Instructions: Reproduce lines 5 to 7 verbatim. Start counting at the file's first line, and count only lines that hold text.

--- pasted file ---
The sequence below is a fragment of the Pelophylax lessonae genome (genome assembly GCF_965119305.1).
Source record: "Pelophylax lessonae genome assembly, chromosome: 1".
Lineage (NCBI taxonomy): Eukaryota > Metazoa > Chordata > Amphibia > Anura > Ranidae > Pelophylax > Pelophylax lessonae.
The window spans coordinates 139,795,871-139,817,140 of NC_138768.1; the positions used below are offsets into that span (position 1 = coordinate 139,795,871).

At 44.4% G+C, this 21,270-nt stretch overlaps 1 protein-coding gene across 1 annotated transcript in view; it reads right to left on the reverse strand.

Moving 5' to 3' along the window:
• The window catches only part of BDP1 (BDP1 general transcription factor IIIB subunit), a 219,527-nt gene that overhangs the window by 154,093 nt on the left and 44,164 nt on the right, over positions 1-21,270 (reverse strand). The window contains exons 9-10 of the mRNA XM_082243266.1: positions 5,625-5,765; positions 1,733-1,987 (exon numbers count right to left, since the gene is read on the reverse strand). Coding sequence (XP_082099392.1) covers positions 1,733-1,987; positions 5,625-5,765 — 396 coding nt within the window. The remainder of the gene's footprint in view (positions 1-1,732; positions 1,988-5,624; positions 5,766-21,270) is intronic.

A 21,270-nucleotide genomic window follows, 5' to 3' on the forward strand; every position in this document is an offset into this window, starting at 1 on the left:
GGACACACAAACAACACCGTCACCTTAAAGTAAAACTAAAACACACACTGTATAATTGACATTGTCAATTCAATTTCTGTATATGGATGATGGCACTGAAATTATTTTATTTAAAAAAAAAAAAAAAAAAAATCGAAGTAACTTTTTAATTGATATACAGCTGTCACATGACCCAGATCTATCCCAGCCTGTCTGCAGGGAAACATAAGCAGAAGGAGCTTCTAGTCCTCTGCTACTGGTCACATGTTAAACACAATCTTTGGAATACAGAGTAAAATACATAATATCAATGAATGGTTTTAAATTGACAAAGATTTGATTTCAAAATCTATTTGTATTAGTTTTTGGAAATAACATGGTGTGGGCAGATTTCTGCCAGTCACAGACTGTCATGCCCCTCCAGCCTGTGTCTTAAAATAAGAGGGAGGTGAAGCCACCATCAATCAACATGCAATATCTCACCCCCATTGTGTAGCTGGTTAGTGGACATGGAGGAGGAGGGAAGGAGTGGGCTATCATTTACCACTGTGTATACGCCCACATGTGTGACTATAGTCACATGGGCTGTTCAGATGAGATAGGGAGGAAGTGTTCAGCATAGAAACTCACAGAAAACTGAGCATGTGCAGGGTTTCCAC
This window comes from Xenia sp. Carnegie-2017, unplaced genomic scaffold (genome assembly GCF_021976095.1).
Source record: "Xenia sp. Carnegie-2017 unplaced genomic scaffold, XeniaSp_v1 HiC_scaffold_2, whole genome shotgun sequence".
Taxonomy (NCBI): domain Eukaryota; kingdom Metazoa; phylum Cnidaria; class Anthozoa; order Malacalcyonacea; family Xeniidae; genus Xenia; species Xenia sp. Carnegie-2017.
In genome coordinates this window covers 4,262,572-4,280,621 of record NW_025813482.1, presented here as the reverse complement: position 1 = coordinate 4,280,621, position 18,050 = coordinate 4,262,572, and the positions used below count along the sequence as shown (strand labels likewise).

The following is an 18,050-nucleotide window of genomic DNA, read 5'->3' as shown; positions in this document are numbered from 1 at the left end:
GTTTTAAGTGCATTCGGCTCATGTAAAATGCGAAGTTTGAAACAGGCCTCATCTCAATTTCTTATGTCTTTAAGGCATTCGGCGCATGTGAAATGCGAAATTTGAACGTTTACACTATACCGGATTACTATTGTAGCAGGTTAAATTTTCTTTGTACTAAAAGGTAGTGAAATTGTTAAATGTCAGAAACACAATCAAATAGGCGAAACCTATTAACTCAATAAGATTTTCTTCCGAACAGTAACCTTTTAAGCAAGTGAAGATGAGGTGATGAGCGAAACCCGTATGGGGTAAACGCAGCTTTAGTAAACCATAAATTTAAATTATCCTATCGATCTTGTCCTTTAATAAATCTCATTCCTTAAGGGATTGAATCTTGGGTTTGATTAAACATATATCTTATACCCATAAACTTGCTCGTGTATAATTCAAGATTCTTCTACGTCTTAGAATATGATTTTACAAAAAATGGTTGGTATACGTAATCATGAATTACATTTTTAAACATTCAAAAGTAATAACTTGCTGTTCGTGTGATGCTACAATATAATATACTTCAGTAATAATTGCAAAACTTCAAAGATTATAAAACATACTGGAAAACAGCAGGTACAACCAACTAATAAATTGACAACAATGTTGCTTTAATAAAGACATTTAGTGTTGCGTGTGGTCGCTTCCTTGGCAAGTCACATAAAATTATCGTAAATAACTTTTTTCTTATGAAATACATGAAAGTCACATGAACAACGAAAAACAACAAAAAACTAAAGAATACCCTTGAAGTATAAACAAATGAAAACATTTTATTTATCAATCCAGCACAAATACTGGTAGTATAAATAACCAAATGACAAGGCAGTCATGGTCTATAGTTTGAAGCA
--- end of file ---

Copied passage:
At 44.4% G+C, this 21,270-nt stretch overlaps 1 protein-coding gene across 1 annotated transcript in view; it reads right to left on the reverse strand.

Moving 5' to 3' along the window:
• The window catches only part of BDP1 (BDP1 general transcription factor IIIB subunit), a 219,527-nt gene that overhangs the window by 154,093 nt on the left and 44,164 nt on the right, over positions 1-21,270 (reverse strand). The window contains exons 9-10 of the mRNA XM_082243266.1: positions 5,625-5,765; positions 1,733-1,987 (exon numbers count right to left, since the gene is read on the reverse strand). Coding sequence (XP_082099392.1) covers positions 1,733-1,987; positions 5,625-5,765 — 396 coding nt within the window. The remainder of the gene's footprint in view (positions 1-1,732; positions 1,988-5,624; positions 5,766-21,270) is intronic.